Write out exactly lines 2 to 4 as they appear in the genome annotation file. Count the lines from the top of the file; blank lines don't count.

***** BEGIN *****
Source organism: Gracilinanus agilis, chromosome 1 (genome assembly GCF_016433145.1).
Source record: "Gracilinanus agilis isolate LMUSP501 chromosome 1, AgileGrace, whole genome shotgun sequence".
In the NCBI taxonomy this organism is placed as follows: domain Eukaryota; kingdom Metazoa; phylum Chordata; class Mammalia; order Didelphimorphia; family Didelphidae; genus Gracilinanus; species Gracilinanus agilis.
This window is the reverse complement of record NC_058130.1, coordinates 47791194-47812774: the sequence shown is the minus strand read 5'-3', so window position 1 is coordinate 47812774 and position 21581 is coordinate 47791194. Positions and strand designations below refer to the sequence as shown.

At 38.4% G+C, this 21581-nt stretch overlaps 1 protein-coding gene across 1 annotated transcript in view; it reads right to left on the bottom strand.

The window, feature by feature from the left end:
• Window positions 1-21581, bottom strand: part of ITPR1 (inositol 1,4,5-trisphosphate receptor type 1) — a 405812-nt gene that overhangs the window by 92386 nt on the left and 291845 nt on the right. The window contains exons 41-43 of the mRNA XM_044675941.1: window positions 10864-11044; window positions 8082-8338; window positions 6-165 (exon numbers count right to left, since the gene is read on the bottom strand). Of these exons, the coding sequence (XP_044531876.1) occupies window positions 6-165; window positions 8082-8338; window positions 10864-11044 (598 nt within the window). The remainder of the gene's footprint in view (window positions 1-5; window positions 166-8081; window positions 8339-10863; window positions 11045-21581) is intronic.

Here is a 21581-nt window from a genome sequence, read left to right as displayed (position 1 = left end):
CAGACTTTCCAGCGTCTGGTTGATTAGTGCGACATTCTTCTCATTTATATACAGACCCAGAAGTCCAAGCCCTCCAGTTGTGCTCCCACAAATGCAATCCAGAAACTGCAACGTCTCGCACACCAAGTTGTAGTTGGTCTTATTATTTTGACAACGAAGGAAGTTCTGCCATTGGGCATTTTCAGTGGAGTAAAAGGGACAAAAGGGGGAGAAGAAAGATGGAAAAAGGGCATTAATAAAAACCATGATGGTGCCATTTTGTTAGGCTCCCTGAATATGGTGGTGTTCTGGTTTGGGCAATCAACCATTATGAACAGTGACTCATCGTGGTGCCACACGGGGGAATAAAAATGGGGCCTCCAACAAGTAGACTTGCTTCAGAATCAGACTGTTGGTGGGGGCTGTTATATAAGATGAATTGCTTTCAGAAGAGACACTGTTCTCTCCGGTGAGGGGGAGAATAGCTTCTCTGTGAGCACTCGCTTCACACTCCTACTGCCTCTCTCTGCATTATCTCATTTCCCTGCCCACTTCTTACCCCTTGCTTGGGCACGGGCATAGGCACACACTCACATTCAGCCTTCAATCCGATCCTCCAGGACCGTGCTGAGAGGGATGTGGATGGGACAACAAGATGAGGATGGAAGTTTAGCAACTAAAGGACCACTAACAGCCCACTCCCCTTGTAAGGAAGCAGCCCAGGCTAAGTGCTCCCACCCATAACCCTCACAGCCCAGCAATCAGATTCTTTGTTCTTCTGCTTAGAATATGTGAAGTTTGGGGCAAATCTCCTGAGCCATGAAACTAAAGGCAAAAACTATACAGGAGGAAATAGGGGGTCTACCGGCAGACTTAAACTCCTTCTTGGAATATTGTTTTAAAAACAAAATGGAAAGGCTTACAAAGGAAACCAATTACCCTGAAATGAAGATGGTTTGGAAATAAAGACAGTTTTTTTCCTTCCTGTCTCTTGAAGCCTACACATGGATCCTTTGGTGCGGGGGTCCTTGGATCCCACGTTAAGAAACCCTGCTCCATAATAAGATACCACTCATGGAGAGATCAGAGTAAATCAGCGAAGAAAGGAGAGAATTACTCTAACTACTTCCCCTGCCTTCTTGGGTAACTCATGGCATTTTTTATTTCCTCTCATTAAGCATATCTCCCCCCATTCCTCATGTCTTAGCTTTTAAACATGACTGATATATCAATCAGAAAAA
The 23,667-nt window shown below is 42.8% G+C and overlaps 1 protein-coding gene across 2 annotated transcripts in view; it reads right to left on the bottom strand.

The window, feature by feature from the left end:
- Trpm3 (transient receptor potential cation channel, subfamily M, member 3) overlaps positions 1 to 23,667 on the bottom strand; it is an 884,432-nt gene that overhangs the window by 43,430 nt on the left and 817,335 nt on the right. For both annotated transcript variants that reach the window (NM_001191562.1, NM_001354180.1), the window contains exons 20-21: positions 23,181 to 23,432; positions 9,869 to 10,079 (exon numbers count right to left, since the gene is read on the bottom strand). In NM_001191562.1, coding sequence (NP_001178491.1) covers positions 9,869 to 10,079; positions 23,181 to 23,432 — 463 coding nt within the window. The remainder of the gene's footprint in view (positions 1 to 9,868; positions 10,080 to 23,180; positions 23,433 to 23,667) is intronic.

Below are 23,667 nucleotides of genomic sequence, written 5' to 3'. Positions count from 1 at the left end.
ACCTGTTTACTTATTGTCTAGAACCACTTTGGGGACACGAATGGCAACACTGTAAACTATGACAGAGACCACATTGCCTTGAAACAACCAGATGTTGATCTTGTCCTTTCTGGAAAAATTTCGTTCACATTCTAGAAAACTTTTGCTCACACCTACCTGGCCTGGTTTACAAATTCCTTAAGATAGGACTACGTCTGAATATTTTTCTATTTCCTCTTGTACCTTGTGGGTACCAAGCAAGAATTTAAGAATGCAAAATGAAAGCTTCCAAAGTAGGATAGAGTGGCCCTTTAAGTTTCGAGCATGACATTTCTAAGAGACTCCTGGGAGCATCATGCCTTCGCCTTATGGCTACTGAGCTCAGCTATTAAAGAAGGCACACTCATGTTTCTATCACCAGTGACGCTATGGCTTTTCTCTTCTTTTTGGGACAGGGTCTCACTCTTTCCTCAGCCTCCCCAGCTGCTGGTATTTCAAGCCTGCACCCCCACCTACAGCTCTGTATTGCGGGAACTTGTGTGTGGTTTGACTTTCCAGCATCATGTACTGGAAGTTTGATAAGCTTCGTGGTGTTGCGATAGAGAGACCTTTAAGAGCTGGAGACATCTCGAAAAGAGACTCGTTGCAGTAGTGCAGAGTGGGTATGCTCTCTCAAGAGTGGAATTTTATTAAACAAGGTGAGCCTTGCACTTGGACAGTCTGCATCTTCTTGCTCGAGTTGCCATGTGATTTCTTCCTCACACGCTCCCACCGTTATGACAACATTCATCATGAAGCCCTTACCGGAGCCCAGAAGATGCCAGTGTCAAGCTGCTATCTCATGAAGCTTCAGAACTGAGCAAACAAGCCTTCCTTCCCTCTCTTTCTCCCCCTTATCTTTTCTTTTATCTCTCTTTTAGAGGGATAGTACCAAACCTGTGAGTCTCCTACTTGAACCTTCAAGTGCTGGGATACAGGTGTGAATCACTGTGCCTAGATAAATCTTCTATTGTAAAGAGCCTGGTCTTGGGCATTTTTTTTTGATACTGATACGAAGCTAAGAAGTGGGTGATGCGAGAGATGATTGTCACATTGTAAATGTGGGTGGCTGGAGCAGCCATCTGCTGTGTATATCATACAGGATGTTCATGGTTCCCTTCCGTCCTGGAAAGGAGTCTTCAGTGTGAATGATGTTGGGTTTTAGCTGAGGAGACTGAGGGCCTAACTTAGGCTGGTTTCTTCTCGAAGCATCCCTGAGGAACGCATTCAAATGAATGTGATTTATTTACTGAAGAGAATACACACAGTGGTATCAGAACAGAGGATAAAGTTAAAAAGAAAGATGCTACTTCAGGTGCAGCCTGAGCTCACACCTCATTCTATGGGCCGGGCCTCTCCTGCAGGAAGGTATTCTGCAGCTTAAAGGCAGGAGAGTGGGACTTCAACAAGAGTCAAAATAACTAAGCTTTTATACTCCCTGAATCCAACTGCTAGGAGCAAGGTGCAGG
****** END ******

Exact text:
Source record: "Gracilinanus agilis isolate LMUSP501 chromosome 1, AgileGrace, whole genome shotgun sequence".
In the NCBI taxonomy this organism is placed as follows: domain Eukaryota; kingdom Metazoa; phylum Chordata; class Mammalia; order Didelphimorphia; family Didelphidae; genus Gracilinanus; species Gracilinanus agilis.
This window is the reverse complement of record NC_058130.1, coordinates 47791194-47812774: the sequence shown is the minus strand read 5'-3', so window position 1 is coordinate 47812774 and position 21581 is coordinate 47791194. Positions and strand designations below refer to the sequence as shown.